Warning notification:Warning

Unfortunately, you are using an outdated browser. Please, upgrade your browser to improve your experience with HSE. The list of supported browsers:

  1. Chrome
  2. Edge
  3. FireFox
  4. Opera
  5. Safari

Vitamin K for newborn babies

All newborn babies are offered a vitamin K injection within 6 hours of birth. This is to protect them from a serious bleeding disorder called vitamin K deficiency bleeding (VKDB).

Before your baby is born, your midwife will tell you about vitamin K. They will ask you if it's okay to give it to your baby.

It's your choice whether your baby gets the vitamin K injection or not. But it is strongly recommended. It's a simple way to prevent a very serious disease.

Important

If you decide against vitamin K, you need to observe your baby very carefully.

You'll need to look for symptoms of VKDB, a rare but serious bleeding disorder.

Why your baby needs vitamin K

Vitamin K helps your baby's blood to clot and prevents serious bleeding.

Most babies are born with low levels of vitamin K. They will not produce enough of the vitamin naturally until they are 6 months old. Because of this, they need extra vitamin K.

Risk of vitamin K deficiency bleeding (VKDB)

Vitamin K prevents a rare but serious bleeding disorder called vitamin K deficiency bleeding (VKDB). VKDB can cause brain damage or even death.

Your baby's risk of getting VKDB is 1 in 100 if they do not get vitamin K soon after birth. This risk falls to just 1 in 10,000 if they get vitamin K either by injection.

If your baby gets a circumcision, the risk of bleeding is high if they did not get a vitamin K injection after birth.

How vitamin K is given

Your midwife or nurse will give your baby 1 injection of vitamin K in their thigh within 6 hours of birth.

This is the quickest way for your baby to get vitamin K. It's the best way to prevent them getting VKDB.

Very small or premature babies may need a smaller dose of vitamin K. Your doctor, midwife or nurse will let you know.

If you don't want your baby to have an injection

Your baby can also get vitamin K through their mouth, using a syringe. This is not as good or as effective as an injection. Your baby may spit out the dose or vomit.

If your baby is given vitamin K through their mouth, they'll usually need 3 doses.

First dose

They will get the first dose in the maternity unit or hospital within 6 hours of birth.

Second dose

Your baby will need their second dose when they are between 4 and 7 days old. A healthcare professional needs to give this dose. Ask a pharmacist or public health nurse.

Third dose

If they are breastfed for more than half their feed, they'll need a third dose at 1 month old.

If they are formula-fed, they won't need a third dose because vitamin K is added to formula.

When your baby should not have vitamin K by mouth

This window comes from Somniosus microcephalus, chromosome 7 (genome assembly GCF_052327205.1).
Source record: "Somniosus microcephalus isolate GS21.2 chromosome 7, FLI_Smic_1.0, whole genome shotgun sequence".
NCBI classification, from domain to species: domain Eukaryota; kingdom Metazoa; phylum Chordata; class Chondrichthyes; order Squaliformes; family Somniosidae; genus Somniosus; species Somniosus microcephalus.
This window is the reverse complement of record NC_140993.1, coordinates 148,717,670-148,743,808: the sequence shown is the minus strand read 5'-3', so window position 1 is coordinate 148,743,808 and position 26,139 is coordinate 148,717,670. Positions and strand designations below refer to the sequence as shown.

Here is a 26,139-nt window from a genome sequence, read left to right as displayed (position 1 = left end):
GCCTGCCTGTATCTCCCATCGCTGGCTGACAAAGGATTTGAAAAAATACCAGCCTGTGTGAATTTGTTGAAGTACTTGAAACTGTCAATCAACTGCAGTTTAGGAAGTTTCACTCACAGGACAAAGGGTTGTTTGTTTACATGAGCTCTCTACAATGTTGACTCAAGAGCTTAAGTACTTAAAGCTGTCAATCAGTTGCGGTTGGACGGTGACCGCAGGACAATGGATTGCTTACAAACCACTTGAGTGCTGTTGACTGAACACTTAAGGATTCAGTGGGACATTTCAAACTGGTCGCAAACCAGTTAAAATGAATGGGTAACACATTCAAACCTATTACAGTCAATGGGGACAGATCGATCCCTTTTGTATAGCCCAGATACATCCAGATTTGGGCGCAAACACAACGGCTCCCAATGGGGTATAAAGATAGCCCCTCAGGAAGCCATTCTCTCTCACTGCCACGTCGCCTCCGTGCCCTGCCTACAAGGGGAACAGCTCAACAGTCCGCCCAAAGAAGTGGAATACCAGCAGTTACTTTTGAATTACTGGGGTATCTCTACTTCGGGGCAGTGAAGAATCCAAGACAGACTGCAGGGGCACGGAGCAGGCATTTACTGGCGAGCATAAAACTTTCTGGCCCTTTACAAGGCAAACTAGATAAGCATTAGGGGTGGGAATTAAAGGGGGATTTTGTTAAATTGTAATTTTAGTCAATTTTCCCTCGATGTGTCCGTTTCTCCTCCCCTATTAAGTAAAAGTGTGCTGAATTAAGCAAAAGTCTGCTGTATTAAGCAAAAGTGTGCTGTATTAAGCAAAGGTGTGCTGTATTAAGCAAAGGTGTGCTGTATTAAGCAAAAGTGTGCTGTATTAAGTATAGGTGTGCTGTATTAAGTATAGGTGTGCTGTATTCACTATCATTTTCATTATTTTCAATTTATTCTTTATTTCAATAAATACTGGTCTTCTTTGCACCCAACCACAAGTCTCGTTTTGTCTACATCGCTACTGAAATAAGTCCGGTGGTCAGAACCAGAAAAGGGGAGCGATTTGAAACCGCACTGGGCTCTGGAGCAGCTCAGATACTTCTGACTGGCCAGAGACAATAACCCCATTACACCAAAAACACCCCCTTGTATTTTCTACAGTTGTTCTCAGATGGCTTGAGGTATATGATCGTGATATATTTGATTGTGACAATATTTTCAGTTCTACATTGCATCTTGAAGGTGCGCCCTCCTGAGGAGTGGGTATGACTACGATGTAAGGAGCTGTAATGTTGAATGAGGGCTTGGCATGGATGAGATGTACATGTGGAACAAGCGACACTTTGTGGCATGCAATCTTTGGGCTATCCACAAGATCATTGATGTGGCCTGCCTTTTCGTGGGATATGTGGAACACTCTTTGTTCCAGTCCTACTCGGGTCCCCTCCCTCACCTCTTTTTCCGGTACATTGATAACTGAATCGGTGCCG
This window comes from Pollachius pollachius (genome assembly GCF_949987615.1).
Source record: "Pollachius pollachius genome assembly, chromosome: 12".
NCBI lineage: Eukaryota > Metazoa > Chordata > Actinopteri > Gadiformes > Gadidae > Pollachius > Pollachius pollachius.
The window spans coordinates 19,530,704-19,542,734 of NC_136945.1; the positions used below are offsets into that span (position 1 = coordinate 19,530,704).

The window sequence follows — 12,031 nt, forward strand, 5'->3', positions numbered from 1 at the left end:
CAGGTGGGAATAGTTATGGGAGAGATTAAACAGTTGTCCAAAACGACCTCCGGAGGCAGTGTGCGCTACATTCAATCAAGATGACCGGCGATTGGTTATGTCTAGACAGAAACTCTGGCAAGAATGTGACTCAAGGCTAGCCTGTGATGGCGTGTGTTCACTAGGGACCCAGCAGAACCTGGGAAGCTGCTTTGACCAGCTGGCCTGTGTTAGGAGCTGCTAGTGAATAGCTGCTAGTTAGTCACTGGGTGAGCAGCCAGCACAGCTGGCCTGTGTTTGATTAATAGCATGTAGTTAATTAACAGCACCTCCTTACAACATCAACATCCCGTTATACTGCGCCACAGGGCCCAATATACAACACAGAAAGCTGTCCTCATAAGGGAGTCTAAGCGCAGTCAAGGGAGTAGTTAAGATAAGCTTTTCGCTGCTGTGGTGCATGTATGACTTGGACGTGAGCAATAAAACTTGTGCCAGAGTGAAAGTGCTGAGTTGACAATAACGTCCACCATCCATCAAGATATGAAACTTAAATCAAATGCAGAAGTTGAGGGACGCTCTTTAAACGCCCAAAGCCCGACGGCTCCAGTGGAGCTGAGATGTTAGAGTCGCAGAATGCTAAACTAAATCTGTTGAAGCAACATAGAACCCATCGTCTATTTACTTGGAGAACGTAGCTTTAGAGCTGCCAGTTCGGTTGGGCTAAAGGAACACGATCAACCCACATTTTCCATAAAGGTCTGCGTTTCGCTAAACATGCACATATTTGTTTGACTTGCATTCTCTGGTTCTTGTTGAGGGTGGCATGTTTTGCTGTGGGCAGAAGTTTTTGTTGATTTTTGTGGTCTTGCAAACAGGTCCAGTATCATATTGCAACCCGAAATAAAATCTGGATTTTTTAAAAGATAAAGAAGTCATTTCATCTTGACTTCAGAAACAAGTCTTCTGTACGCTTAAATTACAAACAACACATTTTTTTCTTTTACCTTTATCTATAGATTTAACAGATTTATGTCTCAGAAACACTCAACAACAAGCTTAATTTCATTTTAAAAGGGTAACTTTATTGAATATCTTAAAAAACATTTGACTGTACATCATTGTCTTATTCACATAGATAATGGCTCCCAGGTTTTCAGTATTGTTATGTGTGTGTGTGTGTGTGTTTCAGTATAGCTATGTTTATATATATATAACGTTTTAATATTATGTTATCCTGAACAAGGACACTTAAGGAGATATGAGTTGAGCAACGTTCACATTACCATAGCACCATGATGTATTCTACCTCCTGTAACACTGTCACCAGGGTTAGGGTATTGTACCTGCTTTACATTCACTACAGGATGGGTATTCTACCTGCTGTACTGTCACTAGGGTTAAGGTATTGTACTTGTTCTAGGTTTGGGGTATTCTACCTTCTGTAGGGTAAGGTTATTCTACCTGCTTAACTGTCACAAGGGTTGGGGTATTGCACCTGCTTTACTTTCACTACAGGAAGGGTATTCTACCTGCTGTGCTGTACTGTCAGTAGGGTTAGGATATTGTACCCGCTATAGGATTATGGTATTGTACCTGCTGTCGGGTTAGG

Your baby should not get vitamin K by mouth if they:

  • were delivered by forceps, ventouse or caesarean birth
  • were born before 37 weeks
  • are about to have an operation
  • are unwell
  • are on antibiotics
  • find it hard to absorb feeds
  • have diarrhoea

Tell your midwife, nurse or doctor during pregnancy if you have taken any of the following:

  • anticonvulsants - medicines to reduce seizures
  • anticoagulants - medicines to reduce blood clotting
  • medicines for tuberculosis

These can affect the way the body uses vitamin K. Your baby may not be able to absorb vitamin K by mouth.

Safety of vitamin K

Vitamin K has been used for many years in Ireland and around the world. It is routinely given to newborn babies with the consent of parents.

There are no known side effects to your baby. If you have questions about vitamin K, ask your midwife, obstetrician, nurse or GP.

It is important that you have all the information you need to decide what is right for your baby.

Whatever you decide, it is a good idea to write it in your birth plan and to make sure that your birth partner knows your wishes.

Signs of vitamin K deficiency bleeding (VKDB)

Babies with VKDB may start to bleed without a reason from their:

  • nose
  • mouth
  • stomach
  • umbilical stump (belly button)
  • bottom

A tiny number of babies may bleed somewhere else where you can't see, such as in their brain or gut. This can be dangerous and may be life-threatening.

VKDB is rare and usually only occurs between birth and 3 months old. Late VKDB can occur up to 1 year of age.

Be aware of any signs of bleeding if your baby was not given vitamin K after birth.

Emergency action required: Go to your nearest emergency department (ED) if your baby:

  • has unexplained bleeding or bruising
  • is older than 3 weeks and is jaundiced
  • is younger than 3 weeks and their jaundice is getting worse
  • has paler than usual skin (in darker skin you may notice their gums are paler than usual)
  • has blood in their poo, or their poo changes colour to a dark black colour like tar
  • is vomiting blood
  • is drowsy and not waking for feeds
  • is not moving all 4 limbs
  • is very irritable
  • is having any seizures or fits

Tell the doctors and nurses if your baby did not get the vitamin K injection

Treatment for VKDB

Babies who have symptoms of VKDB will need treatment in hospital.

They will be given vitamin K. This is to help and stop any internal bleeding. They may also get blood products if their symptoms are severe. This is to improve their blood clotting ability.

Page last reviewed: 29 March 2023
Next review due: 29 March 2026

Slaintecare logo
This project has received funding from the Government of Ireland’s Sláintecare Integration Fund 2019 under Grant Agreement Number 8.